The number of cyclone affected districts has risen to 21 with the Government identifying Bagerhat, Patuakhali, Barguna, Pirojpur, Barisal, Jhalkhathi, Bhola, Madaripur, Gopalgonj, Shariatpur, Khulna, Satkhira as the worst affected with the following sub-districts classified as the most badly hit according to the latest assessments:

Bagerhat District: Sarankhola, Morelgonj
Patuakhali District: Kalapara, Galachipa, Mirgagonj
Barguna District: Amtali, Patharghata
Pirojpur District: Bhandaria, Mathbaria
Jhalokhathi District: Kathalia

UNICEF Response

UNICEF is buying 10,000 family kits which include shelter material, cooking supplies and clothes.

UNICEF is supporting the national response to the needs of children and women in the areas of health, water and sanitation, education, nutrition and child protection.

UNICEF is supporting Department of Public Health Engineering to repair tube-wells, providing cash assistance for the transportation of water to the affected areas and supplying jerry cans though more are needed.

Though stocks of essential medicines to address possible disease outbreak are adequate UNICEF is supporting the Government to reestablish cold chain and replenish vaccine supplies. UNICEF is working with WFP to distribute food and high energy nutritional biscuits in the 5 worst affected districts

Children in affected districts are suffering from severe emotional distress. Many have been displaced and separated from their families. Traditional support and care arrangements are no longer functioning and psychosocial support for these children will be crucial to their long-term well-being. UNICEF will help provide psycho-social support through trained NGO partners in shelter homes and communities. They will organize recreational sessions and exercise vigilance to protect vulnerable children.

UNICEF has taken action to provide long term psychosocial support to 30,000 children in the 6 most affected districts. An assessment is being done with NGO partners and Save the Children USA to identify children displaced/separated/distressed from the cyclone. The first intervention is recreational kits which are already pre-positioned with partners NGOs and trained facilitators.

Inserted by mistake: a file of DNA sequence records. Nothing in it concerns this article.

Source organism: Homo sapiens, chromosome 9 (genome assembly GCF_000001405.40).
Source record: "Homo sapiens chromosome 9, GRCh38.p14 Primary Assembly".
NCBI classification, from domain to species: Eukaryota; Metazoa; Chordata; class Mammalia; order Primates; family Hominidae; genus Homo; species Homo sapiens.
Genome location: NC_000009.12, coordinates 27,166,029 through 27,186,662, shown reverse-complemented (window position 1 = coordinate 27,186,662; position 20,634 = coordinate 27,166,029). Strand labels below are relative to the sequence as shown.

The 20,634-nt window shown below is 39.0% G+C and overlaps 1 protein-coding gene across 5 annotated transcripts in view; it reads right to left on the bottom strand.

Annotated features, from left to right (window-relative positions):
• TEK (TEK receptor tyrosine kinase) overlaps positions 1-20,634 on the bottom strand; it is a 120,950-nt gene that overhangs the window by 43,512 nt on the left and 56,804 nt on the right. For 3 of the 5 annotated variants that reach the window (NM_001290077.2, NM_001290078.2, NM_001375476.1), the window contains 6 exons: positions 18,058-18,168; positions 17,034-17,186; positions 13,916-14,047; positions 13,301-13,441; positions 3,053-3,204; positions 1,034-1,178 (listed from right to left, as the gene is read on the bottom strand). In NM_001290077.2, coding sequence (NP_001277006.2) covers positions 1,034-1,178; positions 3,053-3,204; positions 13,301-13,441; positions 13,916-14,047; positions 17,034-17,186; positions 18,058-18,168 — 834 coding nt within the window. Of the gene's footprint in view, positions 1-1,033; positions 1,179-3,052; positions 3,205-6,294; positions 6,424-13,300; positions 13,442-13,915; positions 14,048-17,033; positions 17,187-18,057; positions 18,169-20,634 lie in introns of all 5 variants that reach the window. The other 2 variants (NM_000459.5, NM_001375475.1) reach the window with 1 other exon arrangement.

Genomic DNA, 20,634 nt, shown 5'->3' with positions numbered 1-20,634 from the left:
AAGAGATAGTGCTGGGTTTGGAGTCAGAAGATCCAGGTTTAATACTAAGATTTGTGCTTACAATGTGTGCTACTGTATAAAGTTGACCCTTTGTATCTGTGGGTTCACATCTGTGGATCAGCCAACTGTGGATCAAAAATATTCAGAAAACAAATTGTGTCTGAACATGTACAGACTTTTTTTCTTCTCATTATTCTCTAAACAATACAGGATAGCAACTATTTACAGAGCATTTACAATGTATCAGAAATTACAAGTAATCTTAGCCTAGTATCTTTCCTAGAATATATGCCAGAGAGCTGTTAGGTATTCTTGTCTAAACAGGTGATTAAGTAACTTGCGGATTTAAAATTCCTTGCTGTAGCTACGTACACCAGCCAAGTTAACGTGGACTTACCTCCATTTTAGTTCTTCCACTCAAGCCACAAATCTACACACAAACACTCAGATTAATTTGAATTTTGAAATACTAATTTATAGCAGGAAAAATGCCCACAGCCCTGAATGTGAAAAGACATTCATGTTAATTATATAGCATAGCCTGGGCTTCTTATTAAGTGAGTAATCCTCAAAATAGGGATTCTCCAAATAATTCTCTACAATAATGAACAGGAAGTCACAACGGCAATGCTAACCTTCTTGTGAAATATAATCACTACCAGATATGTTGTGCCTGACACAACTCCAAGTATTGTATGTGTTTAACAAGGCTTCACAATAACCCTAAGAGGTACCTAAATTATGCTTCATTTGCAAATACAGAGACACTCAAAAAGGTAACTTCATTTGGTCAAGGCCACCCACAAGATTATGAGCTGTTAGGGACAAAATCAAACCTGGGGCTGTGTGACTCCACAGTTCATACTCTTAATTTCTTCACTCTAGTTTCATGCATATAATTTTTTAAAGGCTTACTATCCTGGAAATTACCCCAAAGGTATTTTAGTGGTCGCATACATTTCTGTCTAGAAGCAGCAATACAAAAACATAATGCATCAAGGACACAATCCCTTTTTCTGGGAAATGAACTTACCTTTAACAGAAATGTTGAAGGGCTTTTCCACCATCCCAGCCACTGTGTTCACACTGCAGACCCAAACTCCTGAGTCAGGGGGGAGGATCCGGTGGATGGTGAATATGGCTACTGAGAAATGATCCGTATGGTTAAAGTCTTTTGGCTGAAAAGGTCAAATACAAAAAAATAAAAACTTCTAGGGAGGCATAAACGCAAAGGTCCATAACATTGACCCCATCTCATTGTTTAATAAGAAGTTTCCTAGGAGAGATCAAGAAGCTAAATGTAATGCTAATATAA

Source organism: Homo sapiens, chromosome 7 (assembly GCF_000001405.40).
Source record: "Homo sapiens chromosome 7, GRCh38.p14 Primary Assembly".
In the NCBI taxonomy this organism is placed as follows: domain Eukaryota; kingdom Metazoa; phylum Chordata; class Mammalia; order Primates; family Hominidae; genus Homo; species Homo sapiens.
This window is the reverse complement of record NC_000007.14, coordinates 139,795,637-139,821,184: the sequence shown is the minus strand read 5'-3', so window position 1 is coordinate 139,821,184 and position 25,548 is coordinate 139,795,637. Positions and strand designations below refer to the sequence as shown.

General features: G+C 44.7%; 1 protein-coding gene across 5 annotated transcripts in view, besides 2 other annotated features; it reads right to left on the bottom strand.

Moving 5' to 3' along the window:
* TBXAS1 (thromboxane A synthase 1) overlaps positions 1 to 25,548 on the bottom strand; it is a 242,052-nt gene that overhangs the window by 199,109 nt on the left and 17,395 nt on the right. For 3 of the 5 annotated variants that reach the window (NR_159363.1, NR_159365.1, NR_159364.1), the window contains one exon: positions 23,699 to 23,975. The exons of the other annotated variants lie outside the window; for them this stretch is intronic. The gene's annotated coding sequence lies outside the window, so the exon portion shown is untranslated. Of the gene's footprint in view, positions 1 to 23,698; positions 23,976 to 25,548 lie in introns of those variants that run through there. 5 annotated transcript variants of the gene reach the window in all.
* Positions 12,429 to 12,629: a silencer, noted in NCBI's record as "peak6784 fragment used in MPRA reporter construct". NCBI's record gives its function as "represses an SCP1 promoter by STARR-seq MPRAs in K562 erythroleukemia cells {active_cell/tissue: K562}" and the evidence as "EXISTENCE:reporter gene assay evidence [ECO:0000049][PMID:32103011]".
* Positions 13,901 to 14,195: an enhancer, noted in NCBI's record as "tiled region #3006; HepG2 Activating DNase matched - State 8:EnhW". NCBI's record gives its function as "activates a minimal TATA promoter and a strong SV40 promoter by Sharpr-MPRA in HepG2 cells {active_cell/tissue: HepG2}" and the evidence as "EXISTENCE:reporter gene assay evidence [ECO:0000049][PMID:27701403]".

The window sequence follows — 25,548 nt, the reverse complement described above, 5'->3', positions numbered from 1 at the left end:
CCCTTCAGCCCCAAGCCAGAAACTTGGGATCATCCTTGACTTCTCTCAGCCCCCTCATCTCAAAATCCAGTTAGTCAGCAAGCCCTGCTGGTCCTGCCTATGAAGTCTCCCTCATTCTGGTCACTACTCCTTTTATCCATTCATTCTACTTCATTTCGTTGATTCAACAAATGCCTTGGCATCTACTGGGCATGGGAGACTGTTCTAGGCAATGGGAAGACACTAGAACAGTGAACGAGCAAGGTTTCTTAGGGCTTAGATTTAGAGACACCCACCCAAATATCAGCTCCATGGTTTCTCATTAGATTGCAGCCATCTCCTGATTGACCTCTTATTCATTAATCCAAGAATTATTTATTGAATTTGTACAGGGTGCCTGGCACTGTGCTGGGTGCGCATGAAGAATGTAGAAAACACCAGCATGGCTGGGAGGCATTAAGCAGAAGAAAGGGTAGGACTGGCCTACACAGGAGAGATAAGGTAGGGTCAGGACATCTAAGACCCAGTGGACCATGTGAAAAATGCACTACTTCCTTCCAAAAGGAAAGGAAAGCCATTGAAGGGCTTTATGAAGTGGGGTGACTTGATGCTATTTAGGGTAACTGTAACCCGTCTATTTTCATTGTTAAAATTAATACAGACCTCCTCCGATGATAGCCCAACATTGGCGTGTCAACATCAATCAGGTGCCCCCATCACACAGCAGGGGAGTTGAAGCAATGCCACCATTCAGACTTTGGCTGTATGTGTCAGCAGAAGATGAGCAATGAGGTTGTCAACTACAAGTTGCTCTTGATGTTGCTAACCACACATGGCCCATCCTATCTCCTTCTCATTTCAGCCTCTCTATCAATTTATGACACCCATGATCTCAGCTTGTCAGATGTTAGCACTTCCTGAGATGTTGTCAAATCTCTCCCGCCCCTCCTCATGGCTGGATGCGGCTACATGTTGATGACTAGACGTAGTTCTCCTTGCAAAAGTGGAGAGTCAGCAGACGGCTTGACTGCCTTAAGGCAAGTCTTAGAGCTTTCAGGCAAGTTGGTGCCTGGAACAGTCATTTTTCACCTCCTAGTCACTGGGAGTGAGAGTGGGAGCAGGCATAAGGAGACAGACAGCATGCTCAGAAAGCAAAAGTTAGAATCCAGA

UNICEF is collaborating with Save the Children Alliance, particularly SC USA, UK and local NGOs in the 2 most affected districts, Barisal and Patuakhali. Two NGO partners have 150 facilitators and volunteers with 300 recreational kits – who are ready to take immediate action for the protection of a minimum 3,000 most vulnerable children.

In case of distressed children, a referral system will be established with specialized agencies.

UNICEF is in the process of procuring family kits, plastic sheets and more dry food as needed. The most commonly used dry foods are flattened rice, puffed rice and molasses. UNICEF is ready to provide cash assistance for procurement and distribution of dry food.


The estimated funding requirements for immediate action amount to $2,355,000. The funding requirements will be revised once the full extent of the damage and the assistance needed will have been assessed.